Friday marked the opening of two of the better-known arts and crafts festivals in Southern Oklahoma.
While the Carter County Arts and Crafts Festival and Food Fair at the Hardy Murphy Coliseum and the Ardmore Arts and Crafts Show at the Ardmore Convention Center drew in vendors from across the region, some local craftsmen seized the opportunity to showcase their wares.
Steven Pierce, of Lone Grove, specializes in woodworking using reclaimed wood from his property. Pierce’s day job is as a recruiter for Michelin.
“My wife bought me my lathe about four years ago, I started working with it and got really good at,” Pierce said. “Now I do all kinds of things. The things I really like to do are the pens with the bases, they are all matched sets. I don’t cut any live trees to do any of my work. I wait until trees are dead on the ground, then I go pick it up, put it on my saw mill and make different projects out of my wood.”
Pierce’s pen sets are high-quality items. While most consumers are accustomed to buying disposable pens in bulk, the pen sets created by Pierce are more appropriate as a functional centerpiece set, with prices ranging from $20 for single pens up to $190 for pens with matching bases.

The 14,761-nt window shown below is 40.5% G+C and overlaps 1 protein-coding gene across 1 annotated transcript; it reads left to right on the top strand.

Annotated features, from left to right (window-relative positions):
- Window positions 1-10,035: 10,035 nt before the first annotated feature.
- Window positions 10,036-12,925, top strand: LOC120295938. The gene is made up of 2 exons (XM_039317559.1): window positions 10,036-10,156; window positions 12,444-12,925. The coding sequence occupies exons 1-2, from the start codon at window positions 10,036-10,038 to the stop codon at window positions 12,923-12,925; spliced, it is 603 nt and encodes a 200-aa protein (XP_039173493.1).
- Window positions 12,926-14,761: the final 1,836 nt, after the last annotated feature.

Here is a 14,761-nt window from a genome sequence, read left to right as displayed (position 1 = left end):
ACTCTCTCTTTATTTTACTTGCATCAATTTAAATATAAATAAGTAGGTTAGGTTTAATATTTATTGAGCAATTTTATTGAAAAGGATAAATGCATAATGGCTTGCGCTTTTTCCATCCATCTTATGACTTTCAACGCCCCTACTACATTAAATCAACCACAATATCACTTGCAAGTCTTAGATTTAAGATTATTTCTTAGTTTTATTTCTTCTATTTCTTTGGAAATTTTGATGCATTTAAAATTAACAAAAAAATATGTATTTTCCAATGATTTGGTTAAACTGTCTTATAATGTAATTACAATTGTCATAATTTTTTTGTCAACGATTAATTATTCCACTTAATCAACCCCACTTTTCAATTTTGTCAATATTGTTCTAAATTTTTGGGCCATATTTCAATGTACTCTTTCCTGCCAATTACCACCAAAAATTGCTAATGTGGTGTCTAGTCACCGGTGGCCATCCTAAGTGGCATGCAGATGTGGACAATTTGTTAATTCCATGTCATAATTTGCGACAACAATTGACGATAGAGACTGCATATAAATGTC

While the higher prices may cause a bit of sticker shock for most, the quality of the items are on par with the prices. The pens may not be suitable in situations where pens often “get up and walk off on their own.”
The pen types include ballpoint, quill tip and roller ball, with reloading functions for long-term, heavy usage.
“If you buy a quill-type pen, that’s your pen, don’t let anybody else use it,” Pierce said. “You will groove that really fine silver tip to your angle of writing. The nice thing about a quill tip is that the tip flexes in and out, the line you write with increases and decreases, so no one can duplicate the pressure you write with with your pen.”
Pierce individually numbers and signs each pen, and while some share similar motifs, all are unique and one of a kind, with some including a natural, stone inlay.
Pierce does all his own woodworking, but he does use prefabricated hardware.
Pierce, originally from New York, went to college in North Carolina before finding his way to Lone Grove via Michelin.
Pierce’s offerings include more than just pens, he also creates unique bottle openers, wine toppers, ice cream scoops, cutting boards, key chains and even seam rippers, a specialized tool for seamstresses.
“A lot of times I will get 95 percent of the way through a piece before it splits out on me,” Pierce said. “So all that time is wasted. But that comes with it. You just start on a new piece.”
Unique booths like Pierce’s at the Hardy Murphy Coliseum are part of the charm of local arts and crafts shows. The shows allow local craftsmen and women to share their passions with the community.